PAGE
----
I invite you to join me and the other exhibition artists for a reception at The Atrium Gallery on  Friday, July 26, 2019, 5:30 – 7:00pm, Ventura County Gvt Ctr, Hall of Administration, 800 S. Victoria Avenue, Ventura, CA. Cash prizes will be awarded and refreshments provided.

Map to the Atrium Gallery
Map to The Atrium Gallery, Ventura County Government Center, Hall of Administration, 800 S. Victoria Avenue, Ventura, CA
Viewing Hours: Mon. – Fri. 8:00 am – 5:00

Spring Art Festival

You are invited to the 7th Annual Spring Art Festival and Sale at Le Chêne French Cuisine Gardens, Sunday, April 28th , 10am-4pm, for one day only. Forty-five artists, including this writer, will be represented. With warmer and drier weather on the way, the event is expected to be a smashing success. I’ll be there the whole day to greet guests so come keep me company, enjoy Sunday brunch, meet some people, and pursue your artistic curiosity.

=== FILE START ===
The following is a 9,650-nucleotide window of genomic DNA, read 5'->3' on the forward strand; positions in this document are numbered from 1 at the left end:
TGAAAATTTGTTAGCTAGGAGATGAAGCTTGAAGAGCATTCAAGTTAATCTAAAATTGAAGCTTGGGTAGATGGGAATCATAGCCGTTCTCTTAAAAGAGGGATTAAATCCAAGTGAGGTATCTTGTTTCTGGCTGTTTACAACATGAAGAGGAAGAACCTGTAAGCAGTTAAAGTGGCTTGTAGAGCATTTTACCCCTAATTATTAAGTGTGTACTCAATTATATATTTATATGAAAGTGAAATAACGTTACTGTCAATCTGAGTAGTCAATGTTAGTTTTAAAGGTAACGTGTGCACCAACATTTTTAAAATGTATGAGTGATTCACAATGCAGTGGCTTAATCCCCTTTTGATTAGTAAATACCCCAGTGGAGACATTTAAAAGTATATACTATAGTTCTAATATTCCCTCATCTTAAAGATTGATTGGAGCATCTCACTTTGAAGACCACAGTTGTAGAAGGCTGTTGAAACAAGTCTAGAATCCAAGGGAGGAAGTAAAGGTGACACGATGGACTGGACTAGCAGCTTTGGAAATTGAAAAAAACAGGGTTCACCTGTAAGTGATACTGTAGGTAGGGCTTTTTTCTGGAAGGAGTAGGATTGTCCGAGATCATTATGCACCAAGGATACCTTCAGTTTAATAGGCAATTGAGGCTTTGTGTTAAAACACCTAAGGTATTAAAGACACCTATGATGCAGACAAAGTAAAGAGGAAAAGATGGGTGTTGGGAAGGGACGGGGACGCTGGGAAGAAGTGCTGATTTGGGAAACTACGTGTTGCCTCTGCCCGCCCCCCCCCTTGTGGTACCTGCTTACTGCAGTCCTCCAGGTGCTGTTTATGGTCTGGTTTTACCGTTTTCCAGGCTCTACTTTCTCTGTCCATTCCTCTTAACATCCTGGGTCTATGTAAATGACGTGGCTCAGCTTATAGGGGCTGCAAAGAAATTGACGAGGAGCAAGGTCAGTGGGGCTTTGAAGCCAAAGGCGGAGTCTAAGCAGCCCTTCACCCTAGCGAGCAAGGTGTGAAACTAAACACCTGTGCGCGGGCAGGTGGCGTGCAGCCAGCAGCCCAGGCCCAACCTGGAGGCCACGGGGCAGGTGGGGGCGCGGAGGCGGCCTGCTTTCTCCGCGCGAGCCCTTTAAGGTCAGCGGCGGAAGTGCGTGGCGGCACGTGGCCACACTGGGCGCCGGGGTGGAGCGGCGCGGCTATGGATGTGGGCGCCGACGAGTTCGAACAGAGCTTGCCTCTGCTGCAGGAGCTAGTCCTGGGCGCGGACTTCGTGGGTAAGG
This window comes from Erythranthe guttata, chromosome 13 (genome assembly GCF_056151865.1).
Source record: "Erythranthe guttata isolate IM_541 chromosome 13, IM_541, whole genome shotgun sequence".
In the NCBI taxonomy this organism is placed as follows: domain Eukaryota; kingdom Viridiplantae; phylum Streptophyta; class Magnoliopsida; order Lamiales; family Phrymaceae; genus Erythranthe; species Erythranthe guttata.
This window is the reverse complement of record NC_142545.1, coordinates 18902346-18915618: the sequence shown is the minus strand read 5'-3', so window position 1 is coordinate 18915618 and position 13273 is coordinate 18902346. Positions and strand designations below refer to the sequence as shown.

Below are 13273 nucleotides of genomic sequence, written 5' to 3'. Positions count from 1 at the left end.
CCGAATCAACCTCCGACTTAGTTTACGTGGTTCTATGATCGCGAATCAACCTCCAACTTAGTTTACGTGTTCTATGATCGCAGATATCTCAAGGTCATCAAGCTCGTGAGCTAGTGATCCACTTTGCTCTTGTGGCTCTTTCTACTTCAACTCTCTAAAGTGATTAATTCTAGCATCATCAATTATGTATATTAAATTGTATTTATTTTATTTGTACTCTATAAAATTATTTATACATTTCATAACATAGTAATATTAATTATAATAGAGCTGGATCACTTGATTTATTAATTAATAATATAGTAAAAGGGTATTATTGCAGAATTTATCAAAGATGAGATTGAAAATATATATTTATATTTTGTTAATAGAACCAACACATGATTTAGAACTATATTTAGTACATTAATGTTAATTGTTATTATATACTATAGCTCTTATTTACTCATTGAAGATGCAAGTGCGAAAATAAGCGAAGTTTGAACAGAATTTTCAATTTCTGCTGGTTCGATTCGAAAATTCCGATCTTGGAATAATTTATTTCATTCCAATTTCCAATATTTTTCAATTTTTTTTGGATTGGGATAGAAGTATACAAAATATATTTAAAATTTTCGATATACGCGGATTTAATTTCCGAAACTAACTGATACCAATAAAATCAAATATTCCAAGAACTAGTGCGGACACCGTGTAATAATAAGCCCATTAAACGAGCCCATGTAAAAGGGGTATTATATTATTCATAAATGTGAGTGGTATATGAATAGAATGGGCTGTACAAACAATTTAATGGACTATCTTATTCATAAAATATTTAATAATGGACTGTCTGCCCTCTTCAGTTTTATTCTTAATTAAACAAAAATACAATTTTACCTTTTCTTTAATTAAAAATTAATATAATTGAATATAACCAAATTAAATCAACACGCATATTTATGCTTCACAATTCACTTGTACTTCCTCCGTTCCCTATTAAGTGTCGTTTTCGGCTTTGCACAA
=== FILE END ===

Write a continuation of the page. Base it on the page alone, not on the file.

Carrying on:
Le Chêne, or “The Oak” in French, located on Sierra Highway, is host for the show and has been a French cuisine fixture in the Santa Clarita Valley area for 30 years. With a prior business history going back to the early 1900s, film star Clark Gable is said to have frequented the bar with friends during his motorcycle years. The restaurant has been host to countless weddings, anniversaries, and other celebrations when only first class will do.

While no prior registration for the show is required, a reservation for brunch is recommended (661-251-4315). Be sure to request your 15% art festival discount when settling your brunch bill.

The Santa Clarita Artists’ Association (SCAA) comprises local artists of varying genres, meeting together monthly for demos by other artists. The SCAA also creates and manages events year round including hotels, hospitals, libraries, and other restaurants. Membership is a reasonable $50 per year. For more information about the SCAA and this show, visit the SCAA website or on Facebook.